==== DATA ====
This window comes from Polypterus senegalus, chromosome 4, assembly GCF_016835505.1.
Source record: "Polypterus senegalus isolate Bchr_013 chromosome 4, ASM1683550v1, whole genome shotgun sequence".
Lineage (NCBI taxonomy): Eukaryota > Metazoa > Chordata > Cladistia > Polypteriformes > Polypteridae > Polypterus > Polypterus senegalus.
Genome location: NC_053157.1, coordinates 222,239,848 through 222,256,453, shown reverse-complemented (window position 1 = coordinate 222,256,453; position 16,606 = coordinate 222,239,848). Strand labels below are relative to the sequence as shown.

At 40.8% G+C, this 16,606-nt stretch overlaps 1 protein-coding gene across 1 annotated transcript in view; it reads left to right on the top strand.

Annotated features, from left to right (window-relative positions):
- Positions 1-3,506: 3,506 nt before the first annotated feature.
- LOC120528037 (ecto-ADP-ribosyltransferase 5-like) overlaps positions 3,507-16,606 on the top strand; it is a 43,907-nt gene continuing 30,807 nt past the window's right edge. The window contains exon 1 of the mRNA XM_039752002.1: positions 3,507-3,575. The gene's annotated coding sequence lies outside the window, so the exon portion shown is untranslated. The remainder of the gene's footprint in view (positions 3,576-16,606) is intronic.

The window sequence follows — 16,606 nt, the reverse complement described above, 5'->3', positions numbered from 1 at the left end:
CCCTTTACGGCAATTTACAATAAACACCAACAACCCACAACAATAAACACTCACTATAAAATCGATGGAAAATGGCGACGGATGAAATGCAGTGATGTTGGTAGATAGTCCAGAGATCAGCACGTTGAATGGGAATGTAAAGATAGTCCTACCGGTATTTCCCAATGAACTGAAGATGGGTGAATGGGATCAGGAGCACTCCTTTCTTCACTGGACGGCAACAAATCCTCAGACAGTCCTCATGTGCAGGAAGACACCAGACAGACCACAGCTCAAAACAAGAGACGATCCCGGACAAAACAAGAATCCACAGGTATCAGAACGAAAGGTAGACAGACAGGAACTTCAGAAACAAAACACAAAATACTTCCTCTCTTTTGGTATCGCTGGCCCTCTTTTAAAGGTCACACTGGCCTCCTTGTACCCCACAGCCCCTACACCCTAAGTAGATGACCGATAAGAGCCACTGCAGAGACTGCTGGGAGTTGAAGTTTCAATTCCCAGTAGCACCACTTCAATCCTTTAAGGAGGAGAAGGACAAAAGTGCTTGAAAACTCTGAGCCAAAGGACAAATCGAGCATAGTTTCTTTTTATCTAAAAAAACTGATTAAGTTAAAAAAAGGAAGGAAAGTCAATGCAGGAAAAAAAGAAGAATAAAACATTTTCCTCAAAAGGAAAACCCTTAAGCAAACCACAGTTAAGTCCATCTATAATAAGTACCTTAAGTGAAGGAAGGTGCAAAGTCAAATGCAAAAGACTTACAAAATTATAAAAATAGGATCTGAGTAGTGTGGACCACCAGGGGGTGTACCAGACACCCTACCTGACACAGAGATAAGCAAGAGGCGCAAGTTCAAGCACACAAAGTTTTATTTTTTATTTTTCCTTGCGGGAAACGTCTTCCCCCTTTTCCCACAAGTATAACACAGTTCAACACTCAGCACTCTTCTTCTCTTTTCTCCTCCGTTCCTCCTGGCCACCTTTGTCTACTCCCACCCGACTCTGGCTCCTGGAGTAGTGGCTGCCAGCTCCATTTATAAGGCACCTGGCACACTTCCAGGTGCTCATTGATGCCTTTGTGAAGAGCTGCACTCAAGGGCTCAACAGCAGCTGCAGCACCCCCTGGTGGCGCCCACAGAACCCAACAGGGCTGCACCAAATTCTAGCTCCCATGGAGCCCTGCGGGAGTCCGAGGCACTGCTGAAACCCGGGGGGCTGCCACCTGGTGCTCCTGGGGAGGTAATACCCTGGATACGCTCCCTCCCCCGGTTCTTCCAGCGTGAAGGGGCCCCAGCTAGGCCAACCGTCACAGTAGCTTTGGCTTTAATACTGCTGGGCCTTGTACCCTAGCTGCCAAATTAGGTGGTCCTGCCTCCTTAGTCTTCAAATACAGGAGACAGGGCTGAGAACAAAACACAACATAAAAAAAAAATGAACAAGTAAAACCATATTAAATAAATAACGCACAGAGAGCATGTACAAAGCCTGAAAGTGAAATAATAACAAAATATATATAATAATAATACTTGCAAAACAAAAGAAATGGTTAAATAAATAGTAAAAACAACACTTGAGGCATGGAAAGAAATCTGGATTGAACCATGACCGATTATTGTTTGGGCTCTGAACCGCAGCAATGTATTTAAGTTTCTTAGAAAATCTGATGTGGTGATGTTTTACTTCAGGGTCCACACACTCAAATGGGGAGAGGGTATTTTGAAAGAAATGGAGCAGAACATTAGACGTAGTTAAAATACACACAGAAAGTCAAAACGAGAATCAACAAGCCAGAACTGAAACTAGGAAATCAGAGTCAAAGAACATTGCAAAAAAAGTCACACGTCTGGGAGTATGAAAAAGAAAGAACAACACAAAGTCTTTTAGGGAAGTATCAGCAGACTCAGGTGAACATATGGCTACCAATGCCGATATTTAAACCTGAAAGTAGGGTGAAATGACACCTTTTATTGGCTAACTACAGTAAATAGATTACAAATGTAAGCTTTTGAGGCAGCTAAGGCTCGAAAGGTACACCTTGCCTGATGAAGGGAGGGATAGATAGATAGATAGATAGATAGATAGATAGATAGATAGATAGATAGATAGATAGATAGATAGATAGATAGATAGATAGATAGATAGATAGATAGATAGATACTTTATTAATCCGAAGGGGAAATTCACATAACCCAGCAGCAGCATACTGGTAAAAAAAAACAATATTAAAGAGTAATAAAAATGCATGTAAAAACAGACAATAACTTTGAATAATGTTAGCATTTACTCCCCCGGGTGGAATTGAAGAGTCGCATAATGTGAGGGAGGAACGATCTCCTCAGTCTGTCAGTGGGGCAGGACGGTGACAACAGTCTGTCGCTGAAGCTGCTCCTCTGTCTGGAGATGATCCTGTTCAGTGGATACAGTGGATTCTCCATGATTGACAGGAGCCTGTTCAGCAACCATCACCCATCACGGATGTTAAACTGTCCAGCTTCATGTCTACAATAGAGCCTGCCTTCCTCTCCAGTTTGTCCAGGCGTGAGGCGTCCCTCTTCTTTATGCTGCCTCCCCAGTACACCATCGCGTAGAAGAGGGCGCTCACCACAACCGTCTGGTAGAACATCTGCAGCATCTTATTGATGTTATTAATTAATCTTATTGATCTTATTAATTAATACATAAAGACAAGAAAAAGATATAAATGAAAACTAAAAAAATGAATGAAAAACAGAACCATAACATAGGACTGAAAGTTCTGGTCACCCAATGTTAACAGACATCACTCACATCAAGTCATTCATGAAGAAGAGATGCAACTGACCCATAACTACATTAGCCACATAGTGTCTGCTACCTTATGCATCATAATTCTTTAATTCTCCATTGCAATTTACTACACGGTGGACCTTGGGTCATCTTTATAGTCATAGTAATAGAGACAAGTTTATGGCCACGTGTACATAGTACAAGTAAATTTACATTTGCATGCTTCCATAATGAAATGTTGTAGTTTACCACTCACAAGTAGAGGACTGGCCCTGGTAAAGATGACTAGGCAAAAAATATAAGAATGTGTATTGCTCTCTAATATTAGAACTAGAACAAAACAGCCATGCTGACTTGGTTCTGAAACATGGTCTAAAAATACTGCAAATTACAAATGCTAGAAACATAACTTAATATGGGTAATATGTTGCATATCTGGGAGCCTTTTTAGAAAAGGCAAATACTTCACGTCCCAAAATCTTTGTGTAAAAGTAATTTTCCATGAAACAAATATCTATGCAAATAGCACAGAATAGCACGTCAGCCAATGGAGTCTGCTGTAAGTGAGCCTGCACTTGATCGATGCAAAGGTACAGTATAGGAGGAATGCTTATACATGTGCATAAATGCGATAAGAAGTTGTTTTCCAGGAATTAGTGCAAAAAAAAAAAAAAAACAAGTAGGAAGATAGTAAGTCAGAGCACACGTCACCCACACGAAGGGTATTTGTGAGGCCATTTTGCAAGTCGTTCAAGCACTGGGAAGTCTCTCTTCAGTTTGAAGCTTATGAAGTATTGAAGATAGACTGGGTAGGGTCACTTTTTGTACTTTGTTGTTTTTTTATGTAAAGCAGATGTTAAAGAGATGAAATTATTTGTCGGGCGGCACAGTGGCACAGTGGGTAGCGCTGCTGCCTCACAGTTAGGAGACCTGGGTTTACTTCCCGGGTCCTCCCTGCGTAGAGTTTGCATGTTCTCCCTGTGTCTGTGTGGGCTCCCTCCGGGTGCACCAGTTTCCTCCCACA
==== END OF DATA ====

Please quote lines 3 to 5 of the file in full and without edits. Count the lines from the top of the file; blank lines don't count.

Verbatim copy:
Lineage (NCBI taxonomy): Eukaryota > Metazoa > Chordata > Cladistia > Polypteriformes > Polypteridae > Polypterus > Polypterus senegalus.
Genome location: NC_053157.1, coordinates 222,239,848 through 222,256,453, shown reverse-complemented (window position 1 = coordinate 222,256,453; position 16,606 = coordinate 222,239,848). Strand labels below are relative to the sequence as shown.

At 40.8% G+C, this 16,606-nt stretch overlaps 1 protein-coding gene across 1 annotated transcript in view; it reads left to right on the top strand.